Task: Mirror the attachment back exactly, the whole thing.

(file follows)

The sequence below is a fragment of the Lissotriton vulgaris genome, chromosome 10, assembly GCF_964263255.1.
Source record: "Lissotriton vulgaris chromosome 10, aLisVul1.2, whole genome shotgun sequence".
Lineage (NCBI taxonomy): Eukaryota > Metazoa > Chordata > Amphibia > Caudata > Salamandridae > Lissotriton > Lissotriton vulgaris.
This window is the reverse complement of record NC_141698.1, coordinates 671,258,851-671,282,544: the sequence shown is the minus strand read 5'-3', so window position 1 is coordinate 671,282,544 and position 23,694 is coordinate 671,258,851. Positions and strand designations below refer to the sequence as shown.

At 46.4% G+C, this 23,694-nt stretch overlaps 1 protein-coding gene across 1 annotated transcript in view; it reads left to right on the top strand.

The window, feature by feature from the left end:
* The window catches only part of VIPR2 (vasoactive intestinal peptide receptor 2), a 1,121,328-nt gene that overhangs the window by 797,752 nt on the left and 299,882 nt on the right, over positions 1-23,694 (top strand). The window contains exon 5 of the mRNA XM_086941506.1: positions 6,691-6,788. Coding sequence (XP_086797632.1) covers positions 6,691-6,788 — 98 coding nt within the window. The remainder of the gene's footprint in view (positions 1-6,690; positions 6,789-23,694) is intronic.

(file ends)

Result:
The sequence below is a fragment of the Lissotriton vulgaris genome, chromosome 10, assembly GCF_964263255.1.
Source record: "Lissotriton vulgaris chromosome 10, aLisVul1.2, whole genome shotgun sequence".
Lineage (NCBI taxonomy): Eukaryota > Metazoa > Chordata > Amphibia > Caudata > Salamandridae > Lissotriton > Lissotriton vulgaris.
This window is the reverse complement of record NC_141698.1, coordinates 671,258,851-671,282,544: the sequence shown is the minus strand read 5'-3', so window position 1 is coordinate 671,282,544 and position 23,694 is coordinate 671,258,851. Positions and strand designations below refer to the sequence as shown.

At 46.4% G+C, this 23,694-nt stretch overlaps 1 protein-coding gene across 1 annotated transcript in view; it reads left to right on the top strand.

The window, feature by feature from the left end:
* The window catches only part of VIPR2 (vasoactive intestinal peptide receptor 2), a 1,121,328-nt gene that overhangs the window by 797,752 nt on the left and 299,882 nt on the right, over positions 1-23,694 (top strand). The window contains exon 5 of the mRNA XM_086941506.1: positions 6,691-6,788. Coding sequence (XP_086797632.1) covers positions 6,691-6,788 — 98 coding nt within the window. The remainder of the gene's footprint in view (positions 1-6,690; positions 6,789-23,694) is intronic.